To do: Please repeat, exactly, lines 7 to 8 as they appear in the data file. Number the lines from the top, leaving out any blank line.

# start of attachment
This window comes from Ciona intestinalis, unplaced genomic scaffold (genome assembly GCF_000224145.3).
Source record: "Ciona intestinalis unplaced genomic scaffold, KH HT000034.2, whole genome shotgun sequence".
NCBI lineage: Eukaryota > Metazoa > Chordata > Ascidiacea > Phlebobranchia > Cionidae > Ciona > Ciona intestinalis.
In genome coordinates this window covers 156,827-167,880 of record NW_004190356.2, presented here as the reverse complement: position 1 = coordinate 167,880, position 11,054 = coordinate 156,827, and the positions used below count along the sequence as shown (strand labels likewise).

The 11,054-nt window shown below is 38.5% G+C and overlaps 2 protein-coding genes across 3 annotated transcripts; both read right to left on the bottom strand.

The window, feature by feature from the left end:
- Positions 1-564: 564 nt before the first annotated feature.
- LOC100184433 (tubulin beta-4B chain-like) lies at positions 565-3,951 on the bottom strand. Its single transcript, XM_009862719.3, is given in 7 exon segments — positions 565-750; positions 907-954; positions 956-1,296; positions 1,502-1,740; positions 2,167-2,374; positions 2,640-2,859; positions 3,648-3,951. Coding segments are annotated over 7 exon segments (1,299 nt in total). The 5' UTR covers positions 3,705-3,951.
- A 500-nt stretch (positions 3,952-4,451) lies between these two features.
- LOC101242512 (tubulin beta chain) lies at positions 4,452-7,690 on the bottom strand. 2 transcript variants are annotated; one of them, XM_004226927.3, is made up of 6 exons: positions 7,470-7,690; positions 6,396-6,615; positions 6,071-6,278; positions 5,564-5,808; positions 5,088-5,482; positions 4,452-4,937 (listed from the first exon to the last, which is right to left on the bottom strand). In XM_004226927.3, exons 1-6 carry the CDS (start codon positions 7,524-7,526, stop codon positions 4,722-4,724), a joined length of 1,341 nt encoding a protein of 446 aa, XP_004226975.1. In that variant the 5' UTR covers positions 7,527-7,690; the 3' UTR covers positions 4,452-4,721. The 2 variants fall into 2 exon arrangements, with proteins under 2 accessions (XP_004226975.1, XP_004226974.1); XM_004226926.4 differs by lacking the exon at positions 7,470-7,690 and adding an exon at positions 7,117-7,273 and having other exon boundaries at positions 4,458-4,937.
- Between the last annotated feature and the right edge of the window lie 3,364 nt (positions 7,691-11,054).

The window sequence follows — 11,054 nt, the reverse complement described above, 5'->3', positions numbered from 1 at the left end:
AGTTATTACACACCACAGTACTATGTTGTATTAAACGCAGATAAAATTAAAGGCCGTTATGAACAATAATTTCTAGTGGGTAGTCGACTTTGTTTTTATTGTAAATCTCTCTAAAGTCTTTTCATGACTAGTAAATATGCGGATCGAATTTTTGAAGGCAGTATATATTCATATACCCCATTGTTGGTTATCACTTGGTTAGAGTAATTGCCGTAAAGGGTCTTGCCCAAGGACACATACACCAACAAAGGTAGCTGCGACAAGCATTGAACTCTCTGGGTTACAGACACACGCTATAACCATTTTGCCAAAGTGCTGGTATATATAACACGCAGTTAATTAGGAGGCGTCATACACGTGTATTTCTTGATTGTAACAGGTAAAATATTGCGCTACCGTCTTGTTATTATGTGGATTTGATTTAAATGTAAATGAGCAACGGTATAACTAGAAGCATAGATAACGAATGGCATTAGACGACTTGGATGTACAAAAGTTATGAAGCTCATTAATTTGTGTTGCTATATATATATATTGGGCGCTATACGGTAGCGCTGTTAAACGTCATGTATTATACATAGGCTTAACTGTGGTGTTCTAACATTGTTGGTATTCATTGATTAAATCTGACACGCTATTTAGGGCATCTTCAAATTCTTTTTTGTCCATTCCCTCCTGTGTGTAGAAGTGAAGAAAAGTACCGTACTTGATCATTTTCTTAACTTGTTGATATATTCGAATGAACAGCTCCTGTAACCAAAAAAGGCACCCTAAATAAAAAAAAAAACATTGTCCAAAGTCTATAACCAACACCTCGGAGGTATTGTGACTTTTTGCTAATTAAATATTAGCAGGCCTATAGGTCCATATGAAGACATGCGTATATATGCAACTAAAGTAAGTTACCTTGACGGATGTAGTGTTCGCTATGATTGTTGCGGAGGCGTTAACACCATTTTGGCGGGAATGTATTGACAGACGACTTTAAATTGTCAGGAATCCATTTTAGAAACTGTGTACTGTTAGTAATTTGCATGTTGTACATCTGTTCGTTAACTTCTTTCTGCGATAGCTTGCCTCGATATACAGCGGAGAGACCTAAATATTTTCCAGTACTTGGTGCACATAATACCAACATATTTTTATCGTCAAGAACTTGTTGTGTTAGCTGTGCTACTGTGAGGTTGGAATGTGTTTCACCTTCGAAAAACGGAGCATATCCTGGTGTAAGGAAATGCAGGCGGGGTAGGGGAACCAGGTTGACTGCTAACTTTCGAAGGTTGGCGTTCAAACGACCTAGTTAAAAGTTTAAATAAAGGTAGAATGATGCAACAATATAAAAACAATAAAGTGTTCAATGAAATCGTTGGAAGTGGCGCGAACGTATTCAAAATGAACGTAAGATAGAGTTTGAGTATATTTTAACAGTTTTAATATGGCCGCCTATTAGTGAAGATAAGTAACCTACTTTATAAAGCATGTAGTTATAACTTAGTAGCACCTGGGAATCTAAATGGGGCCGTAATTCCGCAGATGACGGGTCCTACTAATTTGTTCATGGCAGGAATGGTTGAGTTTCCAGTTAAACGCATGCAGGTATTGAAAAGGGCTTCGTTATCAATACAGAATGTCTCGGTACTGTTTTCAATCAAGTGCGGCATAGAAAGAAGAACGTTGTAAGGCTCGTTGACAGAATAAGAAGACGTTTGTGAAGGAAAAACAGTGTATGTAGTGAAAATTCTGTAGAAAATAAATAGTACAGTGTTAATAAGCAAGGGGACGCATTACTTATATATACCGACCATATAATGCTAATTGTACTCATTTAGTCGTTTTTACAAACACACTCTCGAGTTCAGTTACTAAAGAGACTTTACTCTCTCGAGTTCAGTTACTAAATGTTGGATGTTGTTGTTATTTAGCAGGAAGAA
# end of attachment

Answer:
- Positions 1-564: 564 nt before the first annotated feature.
- LOC100184433 (tubulin beta-4B chain-like) lies at positions 565-3,951 on the bottom strand. Its single transcript, XM_009862719.3, is given in 7 exon segments — positions 565-750; positions 907-954; positions 956-1,296; positions 1,502-1,740; positions 2,167-2,374; positions 2,640-2,859; positions 3,648-3,951. Coding segments are annotated over 7 exon segments (1,299 nt in total). The 5' UTR covers positions 3,705-3,951.